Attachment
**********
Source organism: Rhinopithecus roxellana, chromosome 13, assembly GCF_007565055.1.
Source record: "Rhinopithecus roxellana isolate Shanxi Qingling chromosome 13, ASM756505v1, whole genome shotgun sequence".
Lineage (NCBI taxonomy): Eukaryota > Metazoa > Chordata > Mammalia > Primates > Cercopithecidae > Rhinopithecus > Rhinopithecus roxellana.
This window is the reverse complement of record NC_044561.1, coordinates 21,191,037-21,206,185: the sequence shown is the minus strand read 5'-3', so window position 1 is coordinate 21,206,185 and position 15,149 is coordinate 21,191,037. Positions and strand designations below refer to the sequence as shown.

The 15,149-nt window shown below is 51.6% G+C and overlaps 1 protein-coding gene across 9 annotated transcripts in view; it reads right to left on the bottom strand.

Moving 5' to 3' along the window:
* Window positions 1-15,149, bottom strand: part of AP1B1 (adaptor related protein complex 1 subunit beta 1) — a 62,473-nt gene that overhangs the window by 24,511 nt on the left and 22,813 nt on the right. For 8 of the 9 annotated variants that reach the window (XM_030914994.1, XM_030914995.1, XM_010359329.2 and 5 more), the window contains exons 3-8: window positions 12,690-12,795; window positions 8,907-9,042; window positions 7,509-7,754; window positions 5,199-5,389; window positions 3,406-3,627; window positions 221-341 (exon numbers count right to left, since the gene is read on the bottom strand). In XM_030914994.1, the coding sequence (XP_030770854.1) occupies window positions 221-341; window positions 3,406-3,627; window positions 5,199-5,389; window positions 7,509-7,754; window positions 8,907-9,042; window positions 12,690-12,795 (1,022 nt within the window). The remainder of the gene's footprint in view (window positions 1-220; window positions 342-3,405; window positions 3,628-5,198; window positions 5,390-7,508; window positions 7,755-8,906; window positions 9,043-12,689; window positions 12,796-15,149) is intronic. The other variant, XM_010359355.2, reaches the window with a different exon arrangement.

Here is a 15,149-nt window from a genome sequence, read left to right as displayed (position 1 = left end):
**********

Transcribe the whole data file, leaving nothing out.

Source organism: Rhinopithecus roxellana, chromosome 13, assembly GCF_007565055.1.
Source record: "Rhinopithecus roxellana isolate Shanxi Qingling chromosome 13, ASM756505v1, whole genome shotgun sequence".
Lineage (NCBI taxonomy): Eukaryota > Metazoa > Chordata > Mammalia > Primates > Cercopithecidae > Rhinopithecus > Rhinopithecus roxellana.
This window is the reverse complement of record NC_044561.1, coordinates 21,191,037-21,206,185: the sequence shown is the minus strand read 5'-3', so window position 1 is coordinate 21,206,185 and position 15,149 is coordinate 21,191,037. Positions and strand designations below refer to the sequence as shown.

The 15,149-nt window shown below is 51.6% G+C and overlaps 1 protein-coding gene across 9 annotated transcripts in view; it reads right to left on the bottom strand.

Moving 5' to 3' along the window:
* Window positions 1-15,149, bottom strand: part of AP1B1 (adaptor related protein complex 1 subunit beta 1) — a 62,473-nt gene that overhangs the window by 24,511 nt on the left and 22,813 nt on the right. For 8 of the 9 annotated variants that reach the window (XM_030914994.1, XM_030914995.1, XM_010359329.2 and 5 more), the window contains exons 3-8: window positions 12,690-12,795; window positions 8,907-9,042; window positions 7,509-7,754; window positions 5,199-5,389; window positions 3,406-3,627; window positions 221-341 (exon numbers count right to left, since the gene is read on the bottom strand). In XM_030914994.1, the coding sequence (XP_030770854.1) occupies window positions 221-341; window positions 3,406-3,627; window positions 5,199-5,389; window positions 7,509-7,754; window positions 8,907-9,042; window positions 12,690-12,795 (1,022 nt within the window). The remainder of the gene's footprint in view (window positions 1-220; window positions 342-3,405; window positions 3,628-5,198; window positions 5,390-7,508; window positions 7,755-8,906; window positions 9,043-12,689; window positions 12,796-15,149) is intronic. The other variant, XM_010359355.2, reaches the window with a different exon arrangement.

Here is a 15,149-nt window from a genome sequence, read left to right as displayed (position 1 = left end):